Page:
Flushing rape victim mourned by family – QNS.com

Flushing rape victim mourned by family

Yu Yao's mother, Yu Guihua, holds her daughter's hand at her funeral, which drew dozens of family members and community leaders. Photo by Ken Maldonado
By Connor Adams Sheets

Guihua Yu, the mother of Yu Yao, the 23-year-old Chinese immigrant who was raped and beaten to death in a Flushing alley May 16 just two months after she arrived in America, is headed back to China to await the trial for the man police accuse of committing the heinous crimes.

Yao was put to rest during an emotional funeral June 3. As mourners sang the rousing alleluias of the Christian hymn ‘The Strife is O’er, the Battle Done’, Yu, 55, was in the throes of utter despair at her daughter’s tragic fate, caressing her face in her open casket and wailing her final choked farewells in Mandarin.

The Rev. Paul Xie, Yao’s priest at St. George’s Church in Flushing since she joined it Easter Sunday, led a moving service during which Yu never left her daughter’s side. When the coffin was to be closed, Yu refused to let go of her hand.

Yu was torn away from her daughter’s body for the last time and six men carried the coffin out to a waiting hearse, slowly marching in lockstep, while a cadre of women held the grieving mother back.

Her moans intensified into gut-wrenching screams as she doubled over, then fell in the street in agony out in front of Chun Fook Funeral Services before being ushered in a car to follow the hearse to St. Michael’s All Souls Crematory in East Elmhurst, where Yao was cremated immediately following the services.

After returning to Beijing, Yu will remain in China, as she knows few people in America, said Linda Sun, an aide to state Assemblywoman Grace Meng (D-Flushing), but will return for the substantive parts of the trial of Carlos Salazar Cruz, the man accused of killing Yao.

The assemblywoman or one of her staffers had been with Yu and other members of her family nearly every moment since the accident, Meng said.

Xie offered a positive message in an attempt to offer some hope to Yao’s family and the other people who attended her funeral.

“Her death is not the end. Her life is changed, not over,” he said in Mandarin, then repeated in English. “God did not close the door, he has opened the door to eternity.”

Sister Esther Wang of Praising Life Ministry made the trip from Belleville, N.J., to Flushing, even though she has stage 4 breast cancer, in order to pay her respects and offer Yu her words of compassion.

“It’s a very sad day today, and we are witnessing a very sad experience,” she said through a Mandarin translator. “There’s only one hope in this world. It’s full of evil days, but the one God will take us to the day we expected, a day of hope.”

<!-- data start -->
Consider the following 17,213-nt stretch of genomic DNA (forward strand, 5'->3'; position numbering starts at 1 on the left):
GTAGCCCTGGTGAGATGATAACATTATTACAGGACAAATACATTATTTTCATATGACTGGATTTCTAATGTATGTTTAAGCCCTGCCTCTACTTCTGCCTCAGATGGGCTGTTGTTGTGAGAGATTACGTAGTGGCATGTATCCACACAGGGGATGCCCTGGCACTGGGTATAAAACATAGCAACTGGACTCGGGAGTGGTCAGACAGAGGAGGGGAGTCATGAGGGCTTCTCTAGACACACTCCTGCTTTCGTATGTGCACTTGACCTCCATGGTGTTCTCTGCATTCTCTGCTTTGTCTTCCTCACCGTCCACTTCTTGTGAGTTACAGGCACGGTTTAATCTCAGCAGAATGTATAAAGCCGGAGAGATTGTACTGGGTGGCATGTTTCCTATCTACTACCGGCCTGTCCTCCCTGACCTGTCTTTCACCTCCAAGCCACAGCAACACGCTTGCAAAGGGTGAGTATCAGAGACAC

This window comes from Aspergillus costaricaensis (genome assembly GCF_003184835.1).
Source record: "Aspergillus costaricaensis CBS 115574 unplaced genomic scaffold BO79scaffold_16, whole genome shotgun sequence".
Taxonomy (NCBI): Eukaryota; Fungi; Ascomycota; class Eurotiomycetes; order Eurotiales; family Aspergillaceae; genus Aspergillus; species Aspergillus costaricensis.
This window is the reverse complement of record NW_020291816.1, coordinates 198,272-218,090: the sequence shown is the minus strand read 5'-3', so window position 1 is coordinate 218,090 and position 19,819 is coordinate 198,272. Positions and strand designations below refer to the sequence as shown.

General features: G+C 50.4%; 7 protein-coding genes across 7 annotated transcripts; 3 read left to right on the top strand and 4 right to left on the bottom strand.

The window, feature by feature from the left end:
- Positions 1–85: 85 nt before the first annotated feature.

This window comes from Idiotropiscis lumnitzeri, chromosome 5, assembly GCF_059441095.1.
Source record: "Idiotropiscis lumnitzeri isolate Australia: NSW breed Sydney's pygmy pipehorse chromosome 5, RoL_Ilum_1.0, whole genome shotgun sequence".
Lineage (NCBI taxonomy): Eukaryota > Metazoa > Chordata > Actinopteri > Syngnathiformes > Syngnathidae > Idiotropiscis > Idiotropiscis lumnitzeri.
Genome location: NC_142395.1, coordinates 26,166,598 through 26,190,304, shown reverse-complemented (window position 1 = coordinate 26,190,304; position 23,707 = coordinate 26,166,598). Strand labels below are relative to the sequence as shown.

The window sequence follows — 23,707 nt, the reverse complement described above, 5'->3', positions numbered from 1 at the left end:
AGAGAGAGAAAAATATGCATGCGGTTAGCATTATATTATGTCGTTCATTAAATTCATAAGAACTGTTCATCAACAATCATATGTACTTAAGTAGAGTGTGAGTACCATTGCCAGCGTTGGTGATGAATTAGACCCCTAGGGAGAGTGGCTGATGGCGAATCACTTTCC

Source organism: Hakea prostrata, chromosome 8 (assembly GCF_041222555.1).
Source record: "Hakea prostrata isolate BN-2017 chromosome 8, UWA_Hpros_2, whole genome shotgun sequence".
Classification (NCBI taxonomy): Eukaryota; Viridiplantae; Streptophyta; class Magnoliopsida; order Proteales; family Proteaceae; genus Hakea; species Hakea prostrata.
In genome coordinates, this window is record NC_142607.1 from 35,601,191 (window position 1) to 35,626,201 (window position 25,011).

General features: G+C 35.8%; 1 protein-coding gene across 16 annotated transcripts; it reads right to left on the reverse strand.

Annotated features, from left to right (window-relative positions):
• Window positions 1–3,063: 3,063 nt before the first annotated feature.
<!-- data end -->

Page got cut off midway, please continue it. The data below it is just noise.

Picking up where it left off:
The community has come together in the wake of Yao’s death, hoping something good can come out of a crime so wretched, said Meng. Though Yao screamed repeatedly for help as she was being attacked feet from busy 41st Avenue, police said only one man called the police for assistance, a fact that has galvanized local leaders and community members.

Michael Chu, president of the Council for Chinese American Associations, an organization comprised of groups of immigrants from various Chinese towns and cities who welcome and help new emigrés from their respective municipalities when they arrive in America, has been working to ensure that people act or call if they see something to prevent another tragedy from occurring. Yao was in contact with the group representing her hometown of Heilong Jiang.

“Something like this happened because there wasn’t enough police presence on the streets and no one cared enough,” he said. “Because something like this happened, we can’t let it happen again.”

Yao was raped and beaten to death with a metal pipe allegedly by Cruz, 28, in an alley next to 133-23 41st Road, according to police. He has been charged with several crimes, including second-degree murder.

After the attack, Yao was rushed to New York Hospital Queens, where she remained in a coma until she was taken off life support May 21.

Yao had only been in the United States for two months at the time of her murder and she had found a home on Maple Avenue just 20 days before the attack, according to police.

She had been grocery shopping and was walking toward Main Street on 41st Road with bags of groceries when a drunken Cruz allegedly dragged her into an alley, removed her clothing from the waist down, raped her with the metal pipe and beat her to death, according to court papers.

Reach reporter Connor Adams Sheets by e-mail at csheets@cnglocal.com or by phone at 718-260-4538.

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